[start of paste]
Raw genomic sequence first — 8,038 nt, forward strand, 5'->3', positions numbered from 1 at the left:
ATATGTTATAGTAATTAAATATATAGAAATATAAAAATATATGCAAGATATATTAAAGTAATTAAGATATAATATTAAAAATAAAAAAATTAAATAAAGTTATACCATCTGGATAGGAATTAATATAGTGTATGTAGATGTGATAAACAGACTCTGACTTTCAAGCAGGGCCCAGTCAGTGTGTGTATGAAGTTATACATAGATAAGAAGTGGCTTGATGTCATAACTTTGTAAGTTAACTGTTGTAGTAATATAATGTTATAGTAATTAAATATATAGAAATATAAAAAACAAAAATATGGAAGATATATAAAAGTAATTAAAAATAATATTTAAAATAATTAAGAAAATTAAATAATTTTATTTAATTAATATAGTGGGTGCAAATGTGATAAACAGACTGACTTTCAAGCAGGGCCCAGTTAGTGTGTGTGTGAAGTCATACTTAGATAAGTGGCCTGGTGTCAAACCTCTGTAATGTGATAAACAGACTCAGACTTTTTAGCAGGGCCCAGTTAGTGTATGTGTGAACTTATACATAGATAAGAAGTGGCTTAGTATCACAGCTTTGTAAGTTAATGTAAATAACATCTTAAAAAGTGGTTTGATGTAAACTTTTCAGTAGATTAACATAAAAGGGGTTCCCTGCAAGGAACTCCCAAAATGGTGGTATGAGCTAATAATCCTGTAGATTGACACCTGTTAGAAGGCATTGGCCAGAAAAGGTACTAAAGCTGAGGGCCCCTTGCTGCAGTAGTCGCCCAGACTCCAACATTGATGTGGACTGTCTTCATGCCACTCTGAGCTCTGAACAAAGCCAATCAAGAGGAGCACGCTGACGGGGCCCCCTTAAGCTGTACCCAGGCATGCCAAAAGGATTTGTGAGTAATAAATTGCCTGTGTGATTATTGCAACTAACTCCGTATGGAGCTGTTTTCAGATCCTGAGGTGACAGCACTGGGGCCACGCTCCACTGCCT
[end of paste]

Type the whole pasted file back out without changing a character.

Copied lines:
Raw genomic sequence first — 8,038 nt, forward strand, 5'->3', positions numbered from 1 at the left:
ATATGTTATAGTAATTAAATATATAGAAATATAAAAATATATGCAAGATATATTAAAGTAATTAAGATATAATATTAAAAATAAAAAAATTAAATAAAGTTATACCATCTGGATAGGAATTAATATAGTGTATGTAGATGTGATAAACAGACTCTGACTTTCAAGCAGGGCCCAGTCAGTGTGTGTATGAAGTTATACATAGATAAGAAGTGGCTTGATGTCATAACTTTGTAAGTTAACTGTTGTAGTAATATAATGTTATAGTAATTAAATATATAGAAATATAAAAAACAAAAATATGGAAGATATATAAAAGTAATTAAAAATAATATTTAAAATAATTAAGAAAATTAAATAATTTTATTTAATTAATATAGTGGGTGCAAATGTGATAAACAGACTGACTTTCAAGCAGGGCCCAGTTAGTGTGTGTGTGAAGTCATACTTAGATAAGTGGCCTGGTGTCAAACCTCTGTAATGTGATAAACAGACTCAGACTTTTTAGCAGGGCCCAGTTAGTGTATGTGTGAACTTATACATAGATAAGAAGTGGCTTAGTATCACAGCTTTGTAAGTTAATGTAAATAACATCTTAAAAAGTGGTTTGATGTAAACTTTTCAGTAGATTAACATAAAAGGGGTTCCCTGCAAGGAACTCCCAAAATGGTGGTATGAGCTAATAATCCTGTAGATTGACACCTGTTAGAAGGCATTGGCCAGAAAAGGTACTAAAGCTGAGGGCCCCTTGCTGCAGTAGTCGCCCAGACTCCAACATTGATGTGGACTGTCTTCATGCCACTCTGAGCTCTGAACAAAGCCAATCAAGAGGAGCACGCTGACGGGGCCCCCTTAAGCTGTACCCAGGCATGCCAAAAGGATTTGTGAGTAATAAATTGCCTGTGTGATTATTGCAACTAACTCCGTATGGAGCTGTTTTCAGATCCTGAGGTGACAGCACTGGGGCCACGCTCCACTGCCT